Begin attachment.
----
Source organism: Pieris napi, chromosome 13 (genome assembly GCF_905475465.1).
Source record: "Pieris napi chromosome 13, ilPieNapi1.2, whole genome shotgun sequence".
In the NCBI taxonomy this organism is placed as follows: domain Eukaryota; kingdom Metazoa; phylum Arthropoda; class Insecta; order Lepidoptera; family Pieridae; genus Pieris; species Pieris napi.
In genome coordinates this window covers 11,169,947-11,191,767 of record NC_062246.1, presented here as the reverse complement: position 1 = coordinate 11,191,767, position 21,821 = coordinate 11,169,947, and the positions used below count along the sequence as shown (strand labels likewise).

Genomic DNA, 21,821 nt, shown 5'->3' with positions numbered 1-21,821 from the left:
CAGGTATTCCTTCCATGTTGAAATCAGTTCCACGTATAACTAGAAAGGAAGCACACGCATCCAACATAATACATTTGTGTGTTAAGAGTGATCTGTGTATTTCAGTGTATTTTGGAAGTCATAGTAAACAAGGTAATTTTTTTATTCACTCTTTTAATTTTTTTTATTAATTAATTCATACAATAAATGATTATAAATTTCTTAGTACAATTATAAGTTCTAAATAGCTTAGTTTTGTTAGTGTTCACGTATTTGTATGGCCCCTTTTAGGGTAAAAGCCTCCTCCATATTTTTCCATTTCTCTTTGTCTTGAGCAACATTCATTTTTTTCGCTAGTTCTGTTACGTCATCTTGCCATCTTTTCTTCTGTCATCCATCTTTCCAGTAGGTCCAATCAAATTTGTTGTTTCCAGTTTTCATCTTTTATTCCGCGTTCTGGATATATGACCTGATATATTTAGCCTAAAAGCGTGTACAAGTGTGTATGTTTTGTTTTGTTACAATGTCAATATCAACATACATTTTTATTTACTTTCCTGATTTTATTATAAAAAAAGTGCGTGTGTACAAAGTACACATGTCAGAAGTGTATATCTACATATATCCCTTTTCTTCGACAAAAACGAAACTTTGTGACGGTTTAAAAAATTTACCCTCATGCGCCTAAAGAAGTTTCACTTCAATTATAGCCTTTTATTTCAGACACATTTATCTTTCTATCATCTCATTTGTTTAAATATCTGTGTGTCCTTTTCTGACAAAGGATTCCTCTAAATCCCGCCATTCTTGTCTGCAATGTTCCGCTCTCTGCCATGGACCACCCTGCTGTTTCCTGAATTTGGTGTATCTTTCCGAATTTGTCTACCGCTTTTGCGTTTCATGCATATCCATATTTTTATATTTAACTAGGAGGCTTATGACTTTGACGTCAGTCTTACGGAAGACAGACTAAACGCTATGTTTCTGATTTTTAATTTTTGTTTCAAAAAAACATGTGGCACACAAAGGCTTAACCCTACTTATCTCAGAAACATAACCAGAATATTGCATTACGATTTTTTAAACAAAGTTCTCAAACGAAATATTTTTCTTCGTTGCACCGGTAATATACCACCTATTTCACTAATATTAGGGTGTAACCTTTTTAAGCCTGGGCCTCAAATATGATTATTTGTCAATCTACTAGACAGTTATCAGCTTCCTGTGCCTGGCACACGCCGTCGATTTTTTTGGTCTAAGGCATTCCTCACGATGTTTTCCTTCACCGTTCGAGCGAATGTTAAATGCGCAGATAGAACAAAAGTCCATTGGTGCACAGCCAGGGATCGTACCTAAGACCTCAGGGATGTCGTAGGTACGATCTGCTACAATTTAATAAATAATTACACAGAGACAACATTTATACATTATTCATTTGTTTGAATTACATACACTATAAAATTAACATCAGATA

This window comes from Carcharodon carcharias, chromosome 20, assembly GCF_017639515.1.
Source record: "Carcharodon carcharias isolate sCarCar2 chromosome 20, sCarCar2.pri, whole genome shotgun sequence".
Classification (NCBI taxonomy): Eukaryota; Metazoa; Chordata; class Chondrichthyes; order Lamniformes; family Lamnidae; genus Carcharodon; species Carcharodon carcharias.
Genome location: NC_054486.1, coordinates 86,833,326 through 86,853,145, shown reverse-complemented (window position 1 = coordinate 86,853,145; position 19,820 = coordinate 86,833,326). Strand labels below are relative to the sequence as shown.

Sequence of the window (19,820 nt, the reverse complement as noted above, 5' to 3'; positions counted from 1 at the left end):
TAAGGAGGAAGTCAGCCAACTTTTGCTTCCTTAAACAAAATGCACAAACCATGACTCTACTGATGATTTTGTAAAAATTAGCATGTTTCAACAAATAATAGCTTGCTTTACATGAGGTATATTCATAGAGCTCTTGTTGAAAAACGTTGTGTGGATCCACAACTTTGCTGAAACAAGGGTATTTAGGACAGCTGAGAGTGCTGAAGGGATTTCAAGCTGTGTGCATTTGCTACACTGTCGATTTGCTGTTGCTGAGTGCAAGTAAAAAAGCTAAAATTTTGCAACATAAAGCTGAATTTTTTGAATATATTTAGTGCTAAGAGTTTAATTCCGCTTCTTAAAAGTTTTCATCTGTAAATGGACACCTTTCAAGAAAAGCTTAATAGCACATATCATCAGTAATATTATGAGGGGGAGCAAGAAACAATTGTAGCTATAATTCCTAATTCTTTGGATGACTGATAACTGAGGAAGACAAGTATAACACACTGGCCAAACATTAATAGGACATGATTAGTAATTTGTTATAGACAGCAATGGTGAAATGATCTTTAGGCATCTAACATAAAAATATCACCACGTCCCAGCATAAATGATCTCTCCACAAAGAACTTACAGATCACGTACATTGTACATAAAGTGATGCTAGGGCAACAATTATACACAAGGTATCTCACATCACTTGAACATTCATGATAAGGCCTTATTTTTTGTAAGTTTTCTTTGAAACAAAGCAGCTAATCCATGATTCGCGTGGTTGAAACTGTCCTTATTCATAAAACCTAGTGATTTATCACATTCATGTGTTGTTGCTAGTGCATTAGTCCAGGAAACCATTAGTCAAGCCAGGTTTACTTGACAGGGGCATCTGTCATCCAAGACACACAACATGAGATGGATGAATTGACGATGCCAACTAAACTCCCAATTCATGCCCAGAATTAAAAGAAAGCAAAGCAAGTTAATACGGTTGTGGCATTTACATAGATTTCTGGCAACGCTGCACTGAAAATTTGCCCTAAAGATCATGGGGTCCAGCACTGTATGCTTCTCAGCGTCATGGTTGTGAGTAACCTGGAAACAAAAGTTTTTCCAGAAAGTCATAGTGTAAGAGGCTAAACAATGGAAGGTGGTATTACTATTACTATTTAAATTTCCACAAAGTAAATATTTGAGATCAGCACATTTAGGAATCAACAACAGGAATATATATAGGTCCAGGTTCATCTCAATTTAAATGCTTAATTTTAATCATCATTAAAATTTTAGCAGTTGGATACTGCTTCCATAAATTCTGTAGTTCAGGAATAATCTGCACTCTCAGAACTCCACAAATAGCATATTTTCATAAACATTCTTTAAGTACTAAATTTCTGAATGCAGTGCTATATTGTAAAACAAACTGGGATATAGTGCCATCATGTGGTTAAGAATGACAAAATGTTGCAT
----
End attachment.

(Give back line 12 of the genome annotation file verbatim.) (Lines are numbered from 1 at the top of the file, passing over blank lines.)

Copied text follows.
TAAGGAGGAAGTCAGCCAACTTTTGCTTCCTTAAACAAAATGCACAAACCATGACTCTACTGATGATTTTGTAAAAATTAGCATGTTTCAACAAATAATAGCTTGCTTTACATGAGGTATATTCATAGAGCTCTTGTTGAAAAACGTTGTGTGGATCCACAACTTTGCTGAAACAAGGGTATTTAGGACAGCTGAGAGTGCTGAAGGGATTTCAAGCTGTGTGCATTTGCTACACTGTCGATTTGCTGTTGCTGAGTGCAAGTAAAAAAGCTAAAATTTTGCAACATAAAGCTGAATTTTTTGAATATATTTAGTGCTAAGAGTTTAATTCCGCTTCTTAAAAGTTTTCATCTGTAAATGGACACCTTTCAAGAAAAGCTTAATAGCACATATCATCAGTAATATTATGAGGGGGAGCAAGAAACAATTGTAGCTATAATTCCTAATTCTTTGGATGACTGATAACTGAGGAAGACAAGTATAACACACTGGCCAAACATTAATAGGACATGATTAGTAATTTGTTATAGACAGCAATGGTGAAATGATCTTTAGGCATCTAACATAAAAATATCACCACGTCCCAGCATAAATGATCTCTCCACAAAGAACTTACAGATCACGTACATTGTACATAAAGTGATGCTAGGGCAACAATTATACACAAGGTATCTCACATCACTTGAACATTCATGATAAGGCCTTATTTTTTGTAAGTTTTCTTTGAAACAAAGCAGCTAATCCATGATTCGCGTGGTTGAAACTGTCCTTATTCATAAAACCTAGTGATTTATCACATTCATGTGTTGTTGCTAGTGCATTAGTCCAGGAAACCATTAGTCAAGCCAGGTTTACTTGACAGGGGCATCTGTCATCCAAGACACACAACATGAGATGGATGAATTGACGATGCCAACTAAACTCCCAATTCATGCCCAGAATTAAAAGAAAGCAAAGCAAGTTAATACGGTTGTGGCATTTACATAGATTTCTGGCAACGCTGCACTGAAAATTTGCCCTAAAGATCATGGGGTCCAGCACTGTATGCTTCTCAGCGTCATGGTTGTGAGTAACCTGGAAACAAAAGTTTTTCCAGAAAGTCATAGTGTAAGAGGCTAAACAATGGAAGGTGGTATTACTATTACTATTTAAATTTCCACAAAGTAAATATTTGAGATCAGCACATTTAGGAATCAACAACAGGAATATATATAGGTCCAGGTTCATCTCAATTTAAATGCTTAATTTTAATCATCATTAAAATTTTAGCAGTTGGATACTGCTTCCATAAATTCTGTAGTTCAGGAATAATCTGCACTCTCAGAACTCCACAAATAGCATATTTTCATAAACATTCTTTAAGTACTAAATTTCTGAATGCAGTGCTATATTGTAAAACAAACTGGGATATAGTGCCATCATGTGGTTAAGAATGACAAAATGTTGCAT